For there is little prospect of China’s leadership losing legitimacy, whereas one could convincingly argue that legitimacy is something Iran’s rulers no longer have. China's regime may have its troubles in Xinjiang, but it still delivers efficient management of a complex society that spans nearly a continent. Iran's regime simply cannot lay claim to that kind of stability. And the Chinese communist party is not split like the Iranian clergy.
While the unrest in China was a matter of ethnic strife, rooted in the illiberal language of blood identity, the demonstrations in Iran had universalist stirrings, reflected in the cry for "democracy." Thus, while the turmoil in China unsettles us, we find the drama in Iran uplifting. Yet both disturbances remind us not to become too complacent about our assumptions.
For years we had perceived China as a state galloping ever forward, en route to peer competitor status with the United States and its military. We forgot that foreign and defense policy emanates from a country's domestic conditions, and that if its domestic conditions are less than harmonious, its policy toward the outside world, too, may be less than robust. In other words, China's rise cannot be taken for granted. To wit, China is also grinding away at its environmental base. Its water table is diminishing, along with the nutrients in its soil. But the regime cannot afford to slow down its economic growth for fear of a popular eruption far broader than what we just saw in Xinjiang. With communism lost as a philosophical underpinning to the regime, China's leaders may increasingly have to resort to nationalism in the face of some future economic downturn. And the Uighur rising - and the Hans’ bloody response – gave us a look at the depth of some of the ethnic and nationalistic tensions that will need to be assuaged if China is to fulfill the vision as a legitimate and largely peaceful peer competitor. Remember, nothing is destiny.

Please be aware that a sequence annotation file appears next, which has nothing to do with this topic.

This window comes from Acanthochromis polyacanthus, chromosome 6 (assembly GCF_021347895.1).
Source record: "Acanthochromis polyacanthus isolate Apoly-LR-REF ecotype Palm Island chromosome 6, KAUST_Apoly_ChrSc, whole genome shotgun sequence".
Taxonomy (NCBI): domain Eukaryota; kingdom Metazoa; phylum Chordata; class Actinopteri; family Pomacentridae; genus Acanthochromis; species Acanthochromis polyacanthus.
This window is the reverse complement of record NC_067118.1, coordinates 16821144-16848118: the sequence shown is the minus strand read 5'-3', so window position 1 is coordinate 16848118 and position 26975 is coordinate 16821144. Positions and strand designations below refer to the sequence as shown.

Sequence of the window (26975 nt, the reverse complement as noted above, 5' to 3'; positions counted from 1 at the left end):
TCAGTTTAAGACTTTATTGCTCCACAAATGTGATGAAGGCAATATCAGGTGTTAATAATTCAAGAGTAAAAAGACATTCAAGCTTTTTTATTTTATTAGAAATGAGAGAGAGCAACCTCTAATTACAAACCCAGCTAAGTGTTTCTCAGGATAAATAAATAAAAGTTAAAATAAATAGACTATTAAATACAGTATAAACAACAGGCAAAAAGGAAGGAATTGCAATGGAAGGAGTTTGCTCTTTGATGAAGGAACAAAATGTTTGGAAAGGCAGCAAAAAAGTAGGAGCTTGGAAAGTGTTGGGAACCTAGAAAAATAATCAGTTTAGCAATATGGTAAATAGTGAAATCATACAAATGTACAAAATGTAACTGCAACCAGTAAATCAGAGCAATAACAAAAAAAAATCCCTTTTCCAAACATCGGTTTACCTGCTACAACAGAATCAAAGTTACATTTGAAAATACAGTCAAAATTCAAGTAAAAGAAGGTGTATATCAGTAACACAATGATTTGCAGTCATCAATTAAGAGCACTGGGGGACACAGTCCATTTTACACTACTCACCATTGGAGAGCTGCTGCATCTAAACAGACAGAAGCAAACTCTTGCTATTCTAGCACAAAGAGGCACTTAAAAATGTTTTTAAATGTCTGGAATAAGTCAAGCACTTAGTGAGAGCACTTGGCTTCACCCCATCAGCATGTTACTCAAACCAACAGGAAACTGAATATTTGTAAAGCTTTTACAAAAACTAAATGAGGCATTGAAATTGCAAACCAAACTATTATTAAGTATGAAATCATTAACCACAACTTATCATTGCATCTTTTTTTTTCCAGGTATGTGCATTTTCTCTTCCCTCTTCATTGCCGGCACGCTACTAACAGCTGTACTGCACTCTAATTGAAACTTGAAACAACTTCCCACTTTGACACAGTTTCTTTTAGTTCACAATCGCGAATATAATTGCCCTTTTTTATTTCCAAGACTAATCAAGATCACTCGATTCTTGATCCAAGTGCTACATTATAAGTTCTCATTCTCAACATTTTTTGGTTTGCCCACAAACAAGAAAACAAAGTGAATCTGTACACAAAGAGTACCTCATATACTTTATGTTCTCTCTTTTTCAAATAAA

Then there is Iran. Until just a few weeks ago, we had assumed, as many in the foreign policy mandarinate had assured us, that Iran was a new, unconventional, and irresistible imperial force stalking the Greater Middle East—dangerous and largely unbeatable precisely because its system was fundamentally stable. Now street protestors have created a whole new set of assumptions. What if Iran were not so hostile in the future? What if its power in Iraq, Syria, Lebanon, and Palestine were diminished by sustained unrest and divisions at home? What if, because of dramatic political evolution in Iran, a decade hence we had better relations with Iran than we currently do with Saudi Arabia?
The real lesson of the disturbances in both countries is that in this demographically dense and technologically interconnected world, we should be prepared for non-stop turbulence. Foreign policy will be the art of quick-reaction, as situations can turn on a dime. That is why I strongly believe that President Barack Obama will ultimately be judged less by any preconceived philosophical notions he brings to foreign policy, than by his inner temperament—which may or may not enable him to respond well to the crises and upheavals ahead.